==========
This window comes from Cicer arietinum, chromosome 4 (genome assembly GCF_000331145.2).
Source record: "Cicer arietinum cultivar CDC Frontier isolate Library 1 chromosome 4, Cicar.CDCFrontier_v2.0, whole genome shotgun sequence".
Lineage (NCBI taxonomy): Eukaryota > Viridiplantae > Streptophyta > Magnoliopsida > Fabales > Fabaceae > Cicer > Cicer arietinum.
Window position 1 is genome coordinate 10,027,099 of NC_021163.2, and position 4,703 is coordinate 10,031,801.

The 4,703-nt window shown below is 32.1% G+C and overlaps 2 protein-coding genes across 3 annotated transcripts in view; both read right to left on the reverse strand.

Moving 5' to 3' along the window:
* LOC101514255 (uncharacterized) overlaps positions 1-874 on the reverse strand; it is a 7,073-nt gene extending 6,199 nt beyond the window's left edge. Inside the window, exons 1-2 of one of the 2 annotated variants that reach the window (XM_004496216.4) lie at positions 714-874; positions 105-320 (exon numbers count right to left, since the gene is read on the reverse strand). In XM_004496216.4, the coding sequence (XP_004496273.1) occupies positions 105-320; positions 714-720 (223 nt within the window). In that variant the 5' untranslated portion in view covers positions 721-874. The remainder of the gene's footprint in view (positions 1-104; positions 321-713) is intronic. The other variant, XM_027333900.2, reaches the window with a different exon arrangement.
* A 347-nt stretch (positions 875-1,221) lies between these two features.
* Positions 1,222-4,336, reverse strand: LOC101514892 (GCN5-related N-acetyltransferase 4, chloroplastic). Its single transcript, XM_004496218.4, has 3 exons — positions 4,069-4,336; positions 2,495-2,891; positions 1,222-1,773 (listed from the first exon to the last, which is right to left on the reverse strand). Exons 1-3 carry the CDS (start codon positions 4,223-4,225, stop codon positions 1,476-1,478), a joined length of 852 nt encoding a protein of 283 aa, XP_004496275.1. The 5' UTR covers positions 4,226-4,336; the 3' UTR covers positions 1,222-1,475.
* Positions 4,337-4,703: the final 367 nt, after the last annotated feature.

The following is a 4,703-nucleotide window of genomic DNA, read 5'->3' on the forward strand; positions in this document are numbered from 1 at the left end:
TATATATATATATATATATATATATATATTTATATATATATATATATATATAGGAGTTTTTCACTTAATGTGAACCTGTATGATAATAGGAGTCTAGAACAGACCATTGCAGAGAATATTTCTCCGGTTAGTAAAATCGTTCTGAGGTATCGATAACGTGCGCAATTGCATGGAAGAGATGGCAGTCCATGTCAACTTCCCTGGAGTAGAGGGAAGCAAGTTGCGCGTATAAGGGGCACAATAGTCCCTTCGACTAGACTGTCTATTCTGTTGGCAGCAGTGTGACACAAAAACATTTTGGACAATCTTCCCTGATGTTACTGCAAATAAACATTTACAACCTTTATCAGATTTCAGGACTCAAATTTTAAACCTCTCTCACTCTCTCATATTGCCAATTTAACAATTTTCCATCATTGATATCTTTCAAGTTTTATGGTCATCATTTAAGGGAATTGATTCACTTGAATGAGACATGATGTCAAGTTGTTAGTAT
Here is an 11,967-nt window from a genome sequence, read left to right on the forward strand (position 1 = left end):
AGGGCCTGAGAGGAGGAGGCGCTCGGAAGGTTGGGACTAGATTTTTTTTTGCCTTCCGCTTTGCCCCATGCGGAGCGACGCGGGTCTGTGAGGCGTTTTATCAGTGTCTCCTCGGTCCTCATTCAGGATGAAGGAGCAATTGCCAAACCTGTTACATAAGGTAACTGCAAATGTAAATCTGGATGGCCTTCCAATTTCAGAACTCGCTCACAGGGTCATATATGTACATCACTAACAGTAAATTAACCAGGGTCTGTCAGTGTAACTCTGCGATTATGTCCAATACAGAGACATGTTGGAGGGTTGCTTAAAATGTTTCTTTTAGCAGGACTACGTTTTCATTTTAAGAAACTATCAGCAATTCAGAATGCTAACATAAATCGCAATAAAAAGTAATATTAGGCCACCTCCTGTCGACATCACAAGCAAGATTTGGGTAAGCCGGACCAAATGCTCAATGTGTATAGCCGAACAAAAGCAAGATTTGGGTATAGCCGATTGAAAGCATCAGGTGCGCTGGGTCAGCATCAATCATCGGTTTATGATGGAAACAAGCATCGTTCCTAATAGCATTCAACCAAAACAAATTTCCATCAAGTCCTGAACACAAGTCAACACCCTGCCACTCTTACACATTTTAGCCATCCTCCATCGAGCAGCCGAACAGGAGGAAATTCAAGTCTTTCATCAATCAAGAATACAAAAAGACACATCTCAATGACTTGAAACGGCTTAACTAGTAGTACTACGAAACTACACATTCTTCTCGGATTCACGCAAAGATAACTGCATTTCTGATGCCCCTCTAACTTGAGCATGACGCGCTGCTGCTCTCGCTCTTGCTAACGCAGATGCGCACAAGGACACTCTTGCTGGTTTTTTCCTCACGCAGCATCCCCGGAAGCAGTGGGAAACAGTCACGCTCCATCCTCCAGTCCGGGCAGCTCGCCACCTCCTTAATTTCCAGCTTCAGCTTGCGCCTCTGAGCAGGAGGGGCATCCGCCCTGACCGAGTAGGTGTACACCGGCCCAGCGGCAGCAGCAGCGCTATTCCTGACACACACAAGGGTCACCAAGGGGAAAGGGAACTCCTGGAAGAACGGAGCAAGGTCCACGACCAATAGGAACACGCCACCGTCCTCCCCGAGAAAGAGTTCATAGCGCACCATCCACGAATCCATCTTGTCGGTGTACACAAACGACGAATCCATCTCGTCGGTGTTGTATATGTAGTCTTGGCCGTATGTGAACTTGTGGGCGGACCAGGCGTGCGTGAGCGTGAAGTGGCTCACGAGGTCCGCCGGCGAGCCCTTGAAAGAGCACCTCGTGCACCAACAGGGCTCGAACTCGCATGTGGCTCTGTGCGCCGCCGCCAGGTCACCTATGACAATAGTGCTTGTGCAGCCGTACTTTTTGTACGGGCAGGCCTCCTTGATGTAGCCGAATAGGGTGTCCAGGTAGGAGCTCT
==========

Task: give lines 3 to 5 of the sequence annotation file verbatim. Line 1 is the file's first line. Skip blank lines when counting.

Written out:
Lineage (NCBI taxonomy): Eukaryota > Viridiplantae > Streptophyta > Magnoliopsida > Fabales > Fabaceae > Cicer > Cicer arietinum.
Window position 1 is genome coordinate 10,027,099 of NC_021163.2, and position 4,703 is coordinate 10,031,801.

The 4,703-nt window shown below is 32.1% G+C and overlaps 2 protein-coding genes across 3 annotated transcripts in view; both read right to left on the reverse strand.